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Discussion About How To Sell A TV Show: A Case Study

  1. djrelight

    moral of the story: get to know Warren Littlefield or any other major tv producer who has sold numerous show already.

    • Stephanie Palmer

      Yes, I agree. Chad’s story demonstrates just how important the credibility of the people behind a show is to whether a pitch is purchased or not.

  2. Jonathan Walker

    I am in the process of writing a pilot for a TV reality series and wanted to know if I could get a few pointers on who I could talk to. I have been thinking about this concept for many years and never thought I would actually do it. However, last years audition for the X-Factor made me look at my life and the direction it was going. I knew that at my age not too many producers are interested in older song writers but I never give up on my dream…I just open a different door. If I could become friends with a network president that would be great but how far fetched is that? I am shooting a promo commercial for the pilot but really I just want to go straight in and shoot the pilot. Any suggestions?

    The Johnny Walker Experience

    • Stephanie Palmer

      Hi Jonathan,

      I’m sorry I missed your comment when you posted it. I recommend you check out the TV Writer’s Vault. There is an excellent series of interviews on the site and lots of info specific to reality TV pitching.

  3. Steve

    Don’t put anything on the Writer’s Vault site. Total waste of money, and no reputable producers will search a website for ideas of any kind. Research production companies and start sending out queries, or try pitching over the phone.

    • Stephanie Palmer

      Thanks, Steve.

    • Sandy

      I have a great idea for a TV series, a comedy/drama. Do you recommend cold calls to production companies?

      • Stephanie Palmer

        Hi Sandy – I would recommend against cold calling production companies. Most have a policy not to accept unsolicited ideas/material. If you are interested in learning who you could reach out to with your idea and how to develop your idea, please email me at spalmer@goodinaroom.com and I will send you a recommendation for someone who can offer you individual guidance.

  4. Jane

    Totally false, I work for a reality television development company and they are trolling websites for their ideas. Seriously

    • Stephanie Palmer

      Thanks for sharing your experience, Jane. I appreciate it.

    • Ray

      Hi Jane,

      What company do you work for. I have 4 different TV show pitches I that I would like to pitch to the President of the company, and or any executives. My email is rfdarr@yahoo.com rfdart(at)yahoo(dot)com

  5. Amber

    What about up front fees of$500 to $800 to submit your TV reality idea? Are the website submission fees worth it. Will I be paying for what I will receive?

  6. Alex

    Hi, I am new to this whole thing… I have a small business that is growing everyday.. we do a lot of custom work, all made in USA by hand.. Ive been told that it would be an awesome I dea for a reality TV show and it go me thinking… i would describe the kind of show it would be like a mox between cake boss and Miami Ink… only more kid friendly… I would love to talk to a producer about it. it would be fantastic for Discovery Kids.. can anyone give me an idea what o do next..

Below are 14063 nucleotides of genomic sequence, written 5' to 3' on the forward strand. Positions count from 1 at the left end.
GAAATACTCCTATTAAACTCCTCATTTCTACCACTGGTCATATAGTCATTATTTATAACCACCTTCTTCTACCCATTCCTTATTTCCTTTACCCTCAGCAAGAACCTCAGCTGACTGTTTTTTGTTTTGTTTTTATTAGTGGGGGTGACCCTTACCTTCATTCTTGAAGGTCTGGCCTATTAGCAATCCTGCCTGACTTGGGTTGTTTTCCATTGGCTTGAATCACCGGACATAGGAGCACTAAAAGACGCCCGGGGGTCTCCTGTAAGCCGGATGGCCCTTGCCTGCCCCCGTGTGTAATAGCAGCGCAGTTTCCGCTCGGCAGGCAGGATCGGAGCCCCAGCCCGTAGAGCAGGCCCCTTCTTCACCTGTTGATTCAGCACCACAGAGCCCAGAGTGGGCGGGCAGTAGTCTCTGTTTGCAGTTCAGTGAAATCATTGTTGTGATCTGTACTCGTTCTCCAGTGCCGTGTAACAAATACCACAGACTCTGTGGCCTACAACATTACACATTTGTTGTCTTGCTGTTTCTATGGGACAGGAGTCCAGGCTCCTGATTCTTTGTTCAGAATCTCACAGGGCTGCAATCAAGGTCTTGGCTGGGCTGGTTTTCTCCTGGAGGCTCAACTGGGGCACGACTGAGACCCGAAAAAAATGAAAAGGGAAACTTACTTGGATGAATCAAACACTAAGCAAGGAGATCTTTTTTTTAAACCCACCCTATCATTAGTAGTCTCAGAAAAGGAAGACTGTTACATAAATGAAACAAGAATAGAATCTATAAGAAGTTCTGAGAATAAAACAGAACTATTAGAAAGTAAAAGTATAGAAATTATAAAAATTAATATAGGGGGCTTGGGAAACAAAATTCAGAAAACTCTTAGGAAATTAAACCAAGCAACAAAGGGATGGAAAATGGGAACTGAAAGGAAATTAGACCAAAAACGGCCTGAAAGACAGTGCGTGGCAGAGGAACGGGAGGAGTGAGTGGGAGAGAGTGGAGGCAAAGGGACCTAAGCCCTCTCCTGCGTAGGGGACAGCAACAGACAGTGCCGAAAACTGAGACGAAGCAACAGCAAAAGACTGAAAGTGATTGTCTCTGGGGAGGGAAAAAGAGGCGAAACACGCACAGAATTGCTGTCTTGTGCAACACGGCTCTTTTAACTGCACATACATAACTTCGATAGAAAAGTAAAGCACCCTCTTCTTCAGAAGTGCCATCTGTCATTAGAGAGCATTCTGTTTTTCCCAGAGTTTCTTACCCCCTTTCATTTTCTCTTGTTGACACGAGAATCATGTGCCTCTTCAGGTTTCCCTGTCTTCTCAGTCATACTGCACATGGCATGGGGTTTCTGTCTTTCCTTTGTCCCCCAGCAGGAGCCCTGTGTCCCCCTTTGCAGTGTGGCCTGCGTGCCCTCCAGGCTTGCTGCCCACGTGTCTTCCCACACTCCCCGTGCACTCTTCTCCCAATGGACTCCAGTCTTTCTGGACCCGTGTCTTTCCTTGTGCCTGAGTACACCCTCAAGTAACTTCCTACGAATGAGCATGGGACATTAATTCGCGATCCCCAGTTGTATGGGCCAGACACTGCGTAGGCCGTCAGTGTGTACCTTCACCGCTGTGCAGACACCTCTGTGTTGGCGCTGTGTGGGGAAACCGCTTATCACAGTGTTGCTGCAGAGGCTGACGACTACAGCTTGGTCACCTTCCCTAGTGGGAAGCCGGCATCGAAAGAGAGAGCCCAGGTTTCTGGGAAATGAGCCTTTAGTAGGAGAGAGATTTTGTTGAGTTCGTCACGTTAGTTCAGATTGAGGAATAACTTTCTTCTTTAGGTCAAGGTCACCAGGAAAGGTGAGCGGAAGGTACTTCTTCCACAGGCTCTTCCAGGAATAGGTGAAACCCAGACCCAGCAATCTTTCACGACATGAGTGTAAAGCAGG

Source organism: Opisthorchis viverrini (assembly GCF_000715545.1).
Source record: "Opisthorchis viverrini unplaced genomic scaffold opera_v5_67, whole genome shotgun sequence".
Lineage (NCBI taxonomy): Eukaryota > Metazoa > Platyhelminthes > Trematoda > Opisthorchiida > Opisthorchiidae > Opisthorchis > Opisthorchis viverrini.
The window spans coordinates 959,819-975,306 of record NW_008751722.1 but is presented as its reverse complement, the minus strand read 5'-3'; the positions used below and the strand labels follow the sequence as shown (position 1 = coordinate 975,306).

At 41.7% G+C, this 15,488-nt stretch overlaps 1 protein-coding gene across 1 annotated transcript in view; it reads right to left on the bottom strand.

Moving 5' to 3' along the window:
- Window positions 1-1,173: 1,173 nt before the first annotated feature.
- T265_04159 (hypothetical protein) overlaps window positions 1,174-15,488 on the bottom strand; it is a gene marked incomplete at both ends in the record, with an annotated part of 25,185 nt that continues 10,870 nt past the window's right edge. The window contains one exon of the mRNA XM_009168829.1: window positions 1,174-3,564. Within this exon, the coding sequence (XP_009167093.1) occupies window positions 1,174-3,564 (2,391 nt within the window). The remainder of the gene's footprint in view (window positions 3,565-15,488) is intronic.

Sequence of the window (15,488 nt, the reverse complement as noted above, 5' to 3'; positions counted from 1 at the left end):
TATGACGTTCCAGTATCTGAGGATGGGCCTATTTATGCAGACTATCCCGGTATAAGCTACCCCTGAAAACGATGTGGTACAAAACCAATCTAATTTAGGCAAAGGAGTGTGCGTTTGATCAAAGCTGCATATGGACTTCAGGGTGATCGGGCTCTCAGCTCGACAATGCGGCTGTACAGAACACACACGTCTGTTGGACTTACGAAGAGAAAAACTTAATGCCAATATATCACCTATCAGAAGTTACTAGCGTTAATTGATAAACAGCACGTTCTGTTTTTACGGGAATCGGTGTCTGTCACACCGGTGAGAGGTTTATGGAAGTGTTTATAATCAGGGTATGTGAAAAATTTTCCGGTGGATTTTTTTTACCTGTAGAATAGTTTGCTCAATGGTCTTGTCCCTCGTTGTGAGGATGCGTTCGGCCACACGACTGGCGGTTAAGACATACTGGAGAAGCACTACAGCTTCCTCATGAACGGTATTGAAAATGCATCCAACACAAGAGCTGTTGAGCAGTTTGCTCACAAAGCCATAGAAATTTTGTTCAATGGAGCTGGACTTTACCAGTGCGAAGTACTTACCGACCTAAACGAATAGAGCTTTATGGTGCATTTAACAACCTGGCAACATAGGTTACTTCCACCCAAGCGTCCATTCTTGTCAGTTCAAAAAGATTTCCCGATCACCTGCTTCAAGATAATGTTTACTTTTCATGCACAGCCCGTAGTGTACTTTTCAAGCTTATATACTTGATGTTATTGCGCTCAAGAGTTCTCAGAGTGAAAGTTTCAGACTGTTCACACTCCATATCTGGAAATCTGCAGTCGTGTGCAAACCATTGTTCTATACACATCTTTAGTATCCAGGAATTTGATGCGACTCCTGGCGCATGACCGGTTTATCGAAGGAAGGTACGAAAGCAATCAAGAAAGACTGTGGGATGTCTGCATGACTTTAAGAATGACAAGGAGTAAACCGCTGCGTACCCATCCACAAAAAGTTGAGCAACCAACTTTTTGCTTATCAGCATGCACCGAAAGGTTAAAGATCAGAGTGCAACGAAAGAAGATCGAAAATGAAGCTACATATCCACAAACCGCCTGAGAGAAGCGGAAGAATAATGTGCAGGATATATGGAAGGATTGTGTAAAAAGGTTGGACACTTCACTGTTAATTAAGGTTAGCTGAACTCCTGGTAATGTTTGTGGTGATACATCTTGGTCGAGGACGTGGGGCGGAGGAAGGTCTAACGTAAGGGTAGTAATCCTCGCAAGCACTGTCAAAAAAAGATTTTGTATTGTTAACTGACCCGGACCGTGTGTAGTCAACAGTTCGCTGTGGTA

• Stephanie Palmer

      Hi Alex. Congrats on your business! The first step would be to shoot some footage and have it edited into a 3-5 minute “proof of concept” reel. As an exercise, think about what a 3-5 reel of Cake Boss and Miami Ink would cover so you could get a sense of the show, the main characters, the dynamic of what happens in each episode. Then, I would research all of the Discovery Kids shows that are most like your show and contact the producers of those shows to have them look at your reel. Good luck!

  7. John Jackson

    This whole thing sounds all you are concerned about is selling a book. Than to give advice to people in how get in contact with people that thinks you have a good idea and use someone to pitch your idea for you than a book to teach you. REALLY ?
    This is what im looking for, I know idea is good. No one has ever done it or tried it.

  8. andy crough

    would a show about a poor guy that made it to the top. Got a divorce and cancer and lost everything and trying to make a come back would it sell

  9. Sean

    The most important part is missing, HOW DID YOU MAKE THE APPOINTMENT WITH THE NETWORKS?

    • Stephanie Palmer

      Chad got the appointments because Warren Littlefield was producing and is a well-established producer. It is very hard, if not impossible, to get pitch meetings without having someone on your team who has established credits. I share how to do this in my course: https://goodinaroom.com/htbapw4/

  10. martins m dot

    Hi sheri ? Nice work am a big fan, am a film marker , I have short films I wanna sale , but I don’t know how to get a agent to help me sale it, can u help me out? Plz

  11. Keith Hammond

    Stephanie,
    (1) How do I hire you?